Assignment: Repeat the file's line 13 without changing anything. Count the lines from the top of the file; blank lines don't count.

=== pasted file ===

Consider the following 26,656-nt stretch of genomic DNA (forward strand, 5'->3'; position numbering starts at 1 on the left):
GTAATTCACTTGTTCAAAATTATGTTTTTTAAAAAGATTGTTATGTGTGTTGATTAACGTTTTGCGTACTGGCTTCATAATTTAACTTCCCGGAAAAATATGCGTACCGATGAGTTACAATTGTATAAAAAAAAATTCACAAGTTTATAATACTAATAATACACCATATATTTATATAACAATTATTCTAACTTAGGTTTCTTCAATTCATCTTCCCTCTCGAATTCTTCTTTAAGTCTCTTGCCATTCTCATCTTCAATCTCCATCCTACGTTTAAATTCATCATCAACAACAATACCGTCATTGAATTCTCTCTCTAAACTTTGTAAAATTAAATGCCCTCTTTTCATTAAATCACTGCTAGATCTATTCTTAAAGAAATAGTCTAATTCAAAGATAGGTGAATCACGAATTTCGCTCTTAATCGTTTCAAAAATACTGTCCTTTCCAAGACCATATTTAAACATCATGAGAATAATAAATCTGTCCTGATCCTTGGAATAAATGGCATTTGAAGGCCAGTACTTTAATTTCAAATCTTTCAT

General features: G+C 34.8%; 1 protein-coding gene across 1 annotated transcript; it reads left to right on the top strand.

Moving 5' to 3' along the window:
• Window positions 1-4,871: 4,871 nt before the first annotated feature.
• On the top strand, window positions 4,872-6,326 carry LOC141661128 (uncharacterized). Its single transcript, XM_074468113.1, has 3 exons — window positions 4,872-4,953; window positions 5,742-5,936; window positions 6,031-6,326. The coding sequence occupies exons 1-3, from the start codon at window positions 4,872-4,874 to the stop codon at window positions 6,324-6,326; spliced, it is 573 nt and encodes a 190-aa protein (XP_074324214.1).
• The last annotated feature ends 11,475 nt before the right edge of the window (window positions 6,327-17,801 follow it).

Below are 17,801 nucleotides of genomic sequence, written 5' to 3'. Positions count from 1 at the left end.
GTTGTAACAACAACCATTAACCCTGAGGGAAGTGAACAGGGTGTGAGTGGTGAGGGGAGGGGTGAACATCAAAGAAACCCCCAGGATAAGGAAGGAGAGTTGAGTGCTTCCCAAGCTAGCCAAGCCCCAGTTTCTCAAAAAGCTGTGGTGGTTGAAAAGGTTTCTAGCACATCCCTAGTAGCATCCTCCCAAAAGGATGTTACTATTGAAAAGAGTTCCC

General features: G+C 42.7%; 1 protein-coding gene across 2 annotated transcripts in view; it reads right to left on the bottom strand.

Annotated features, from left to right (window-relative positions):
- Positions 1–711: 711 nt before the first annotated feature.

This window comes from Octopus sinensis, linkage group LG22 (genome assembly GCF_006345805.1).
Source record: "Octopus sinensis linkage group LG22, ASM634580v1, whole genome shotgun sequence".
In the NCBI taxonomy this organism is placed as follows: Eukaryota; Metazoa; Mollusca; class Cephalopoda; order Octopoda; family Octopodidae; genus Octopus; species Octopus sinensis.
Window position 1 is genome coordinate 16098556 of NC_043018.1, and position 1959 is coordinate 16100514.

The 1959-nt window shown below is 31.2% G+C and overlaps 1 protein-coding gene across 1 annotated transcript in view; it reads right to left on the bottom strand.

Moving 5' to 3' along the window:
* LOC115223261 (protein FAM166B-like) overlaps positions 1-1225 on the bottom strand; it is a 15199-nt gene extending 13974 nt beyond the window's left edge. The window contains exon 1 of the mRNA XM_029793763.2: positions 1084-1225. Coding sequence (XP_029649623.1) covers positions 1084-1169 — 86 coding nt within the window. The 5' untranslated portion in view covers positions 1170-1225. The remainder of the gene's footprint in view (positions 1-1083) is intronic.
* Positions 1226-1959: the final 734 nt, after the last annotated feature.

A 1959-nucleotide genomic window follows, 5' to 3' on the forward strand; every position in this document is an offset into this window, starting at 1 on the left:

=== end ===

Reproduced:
This window comes from Octopus sinensis, linkage group LG22 (genome assembly GCF_006345805.1).